Enhancing the CPP and QPP: the Debate Rages On!

By Jacques Lafrance, FCIA
CIA President

As we begin a new year, I’d like to talk to you about a subject that is garnering a great deal of interest in the political arena, in the media, and among virtually all the members of our profession, regardless of their field of practice: should we enhance the Canada Pension Plan (CPP) and its Québec counterpart, the Québec Pension Plan (QPP)?

Has the CIA staked out a position on this question and, if so, what is it? In the fall of 2009, the Institute appointed a task force to look at certain characteristics of government-facilitated plans to allow the Institute to contribute to discussions on expanding and modifying the CPP/QPP. Made up of renowned, seasoned actuaries, this task force published its report in March 2010. The report does not come out for or against expanding the CPP/QPP. In fact, I recall that one of the task force’s members told me that the group had quickly agreed not to adopt a common position on this question, given the members’ highly divergent viewpoints. That said, the report expresses preferences as to the manner in which a CPP/QPP expansion should be undertaken, in the event that this occurs. Although this report is almost four years old, its commentary on enhancements to the CPP/QPP remains relevant.

There is no shortage of organizations and individuals who have weighed in on the question. In general, the opinions expressed are categorical. The arguments for and against enhancing the CPP/QPP can be summed up as follows:

For

Against

As a background to all of this are some very contrasting visions concerning the state’s role in our society.

There seems to be a broad consensus, however, about how to fund any potential enhancement of CPP/QPP benefits. Indeed, most stakeholders seem to agree on the need to fully fund such an enhancement. More specifically, additional contributions should be sufficient to finance the benefits resulting from the plan’s expansion, so as to minimize any cross-generational transfer.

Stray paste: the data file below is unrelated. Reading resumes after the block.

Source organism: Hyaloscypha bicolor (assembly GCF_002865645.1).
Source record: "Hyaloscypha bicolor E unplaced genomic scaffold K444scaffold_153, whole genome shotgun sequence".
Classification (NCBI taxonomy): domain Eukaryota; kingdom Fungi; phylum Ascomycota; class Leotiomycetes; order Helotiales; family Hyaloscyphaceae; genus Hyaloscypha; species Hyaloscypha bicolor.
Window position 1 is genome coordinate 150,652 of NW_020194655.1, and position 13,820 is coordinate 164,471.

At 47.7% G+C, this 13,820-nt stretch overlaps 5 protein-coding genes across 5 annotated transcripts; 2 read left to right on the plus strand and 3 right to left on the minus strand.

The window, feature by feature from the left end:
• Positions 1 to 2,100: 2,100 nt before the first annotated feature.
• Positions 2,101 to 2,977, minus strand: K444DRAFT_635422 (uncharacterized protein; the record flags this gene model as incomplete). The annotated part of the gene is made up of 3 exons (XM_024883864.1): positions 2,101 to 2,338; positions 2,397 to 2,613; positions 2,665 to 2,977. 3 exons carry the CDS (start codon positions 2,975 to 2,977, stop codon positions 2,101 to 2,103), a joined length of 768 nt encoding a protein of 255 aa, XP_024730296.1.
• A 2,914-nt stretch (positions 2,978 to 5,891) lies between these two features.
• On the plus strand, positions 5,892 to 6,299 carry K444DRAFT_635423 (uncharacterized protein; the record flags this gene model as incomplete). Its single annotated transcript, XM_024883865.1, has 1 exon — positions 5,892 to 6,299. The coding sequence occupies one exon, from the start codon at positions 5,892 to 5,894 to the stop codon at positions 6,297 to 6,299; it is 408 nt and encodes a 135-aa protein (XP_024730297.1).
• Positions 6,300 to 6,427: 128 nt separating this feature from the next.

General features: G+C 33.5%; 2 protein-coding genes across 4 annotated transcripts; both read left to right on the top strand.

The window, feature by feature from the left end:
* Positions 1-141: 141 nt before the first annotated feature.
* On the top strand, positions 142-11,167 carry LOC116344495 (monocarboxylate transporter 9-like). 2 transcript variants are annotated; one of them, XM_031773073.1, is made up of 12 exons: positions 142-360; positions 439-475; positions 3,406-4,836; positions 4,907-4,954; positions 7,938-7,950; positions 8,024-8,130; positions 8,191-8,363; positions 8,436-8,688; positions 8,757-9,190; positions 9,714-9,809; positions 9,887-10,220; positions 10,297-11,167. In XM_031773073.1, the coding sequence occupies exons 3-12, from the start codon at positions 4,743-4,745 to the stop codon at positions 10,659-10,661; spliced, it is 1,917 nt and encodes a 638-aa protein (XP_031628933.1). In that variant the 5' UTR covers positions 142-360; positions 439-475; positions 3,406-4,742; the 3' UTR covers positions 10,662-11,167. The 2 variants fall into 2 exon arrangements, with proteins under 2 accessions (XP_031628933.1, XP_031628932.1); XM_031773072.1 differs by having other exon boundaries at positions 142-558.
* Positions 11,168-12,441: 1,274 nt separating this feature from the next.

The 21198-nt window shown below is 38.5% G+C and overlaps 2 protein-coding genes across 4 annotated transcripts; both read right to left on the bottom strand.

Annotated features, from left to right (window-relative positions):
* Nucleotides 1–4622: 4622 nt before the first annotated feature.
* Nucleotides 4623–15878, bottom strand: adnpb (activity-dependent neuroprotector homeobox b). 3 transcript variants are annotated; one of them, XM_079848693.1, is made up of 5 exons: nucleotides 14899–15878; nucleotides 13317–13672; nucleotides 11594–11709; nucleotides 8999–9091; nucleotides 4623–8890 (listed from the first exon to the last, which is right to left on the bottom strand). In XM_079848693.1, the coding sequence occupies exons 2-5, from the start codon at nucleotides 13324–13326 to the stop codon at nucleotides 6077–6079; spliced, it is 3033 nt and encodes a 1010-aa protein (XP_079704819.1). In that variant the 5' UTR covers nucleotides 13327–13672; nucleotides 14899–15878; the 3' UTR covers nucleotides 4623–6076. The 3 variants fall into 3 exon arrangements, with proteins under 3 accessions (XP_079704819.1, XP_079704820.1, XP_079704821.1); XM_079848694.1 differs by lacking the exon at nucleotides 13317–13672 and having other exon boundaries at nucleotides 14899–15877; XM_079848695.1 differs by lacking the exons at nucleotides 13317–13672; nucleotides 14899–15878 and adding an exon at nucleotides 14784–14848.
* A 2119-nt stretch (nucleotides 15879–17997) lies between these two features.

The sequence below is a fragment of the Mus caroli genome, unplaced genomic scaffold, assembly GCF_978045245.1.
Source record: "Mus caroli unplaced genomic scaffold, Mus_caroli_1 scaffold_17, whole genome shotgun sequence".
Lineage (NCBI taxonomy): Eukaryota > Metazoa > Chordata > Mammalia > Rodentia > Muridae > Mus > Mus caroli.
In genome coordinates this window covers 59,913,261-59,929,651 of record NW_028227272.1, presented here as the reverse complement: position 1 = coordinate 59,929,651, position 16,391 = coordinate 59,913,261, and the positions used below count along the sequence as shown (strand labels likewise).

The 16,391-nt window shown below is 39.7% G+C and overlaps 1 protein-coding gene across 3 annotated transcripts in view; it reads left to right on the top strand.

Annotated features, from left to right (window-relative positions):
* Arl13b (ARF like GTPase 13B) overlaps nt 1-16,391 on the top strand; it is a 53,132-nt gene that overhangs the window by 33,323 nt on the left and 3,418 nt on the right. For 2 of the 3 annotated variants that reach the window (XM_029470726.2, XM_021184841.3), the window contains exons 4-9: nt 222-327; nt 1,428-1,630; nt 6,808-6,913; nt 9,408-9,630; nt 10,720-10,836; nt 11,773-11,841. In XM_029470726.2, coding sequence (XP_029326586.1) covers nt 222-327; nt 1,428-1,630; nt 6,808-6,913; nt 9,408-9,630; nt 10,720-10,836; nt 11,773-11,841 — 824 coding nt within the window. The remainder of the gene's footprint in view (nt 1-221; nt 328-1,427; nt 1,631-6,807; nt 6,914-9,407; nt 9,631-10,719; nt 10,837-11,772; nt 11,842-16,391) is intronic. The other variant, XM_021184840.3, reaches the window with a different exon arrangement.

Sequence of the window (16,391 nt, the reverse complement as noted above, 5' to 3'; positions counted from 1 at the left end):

In addition to supporting this principle of full funding, the Institute believes that it is preferable to carry out any CPP/QPP expansion uniformly across the country. For example, the possibility that Ontario could set up a separate program is not the ideal solution, to be sure. The Institute made similar comments in its submission to the Government of Québec concerning the D’Amours Committee’s recommendation to put in place the "longevity pension".

Some argue that setting up pooled registered pension plans (PRPP)—in Québec, voluntary retirement savings plans (VRSP)—will solve the problem of insufficient retirement savings. In its submissions, the Institute came out in favour of the legislative changes permitting these new instruments, because they will constitute an additional, effective tool for accumulating retirement capital. But the Institute also indicated that other changes are necessary, such as a more conducive environment to maintaining and adopting defined and target benefit pension plans.

The debate is far from over, and the Institute is in it for the long haul. I invite you to join the debate, regardless of your field of practice. The coming months may be a turning point in the future of retirement savings in Canada.

Jacques Lafrance, FCIA, is President of the Canadian Institute of Actuaries.

Canadian Institute of Actuaries/Institut canadien des actuaires
http://www.cia-ica.ca/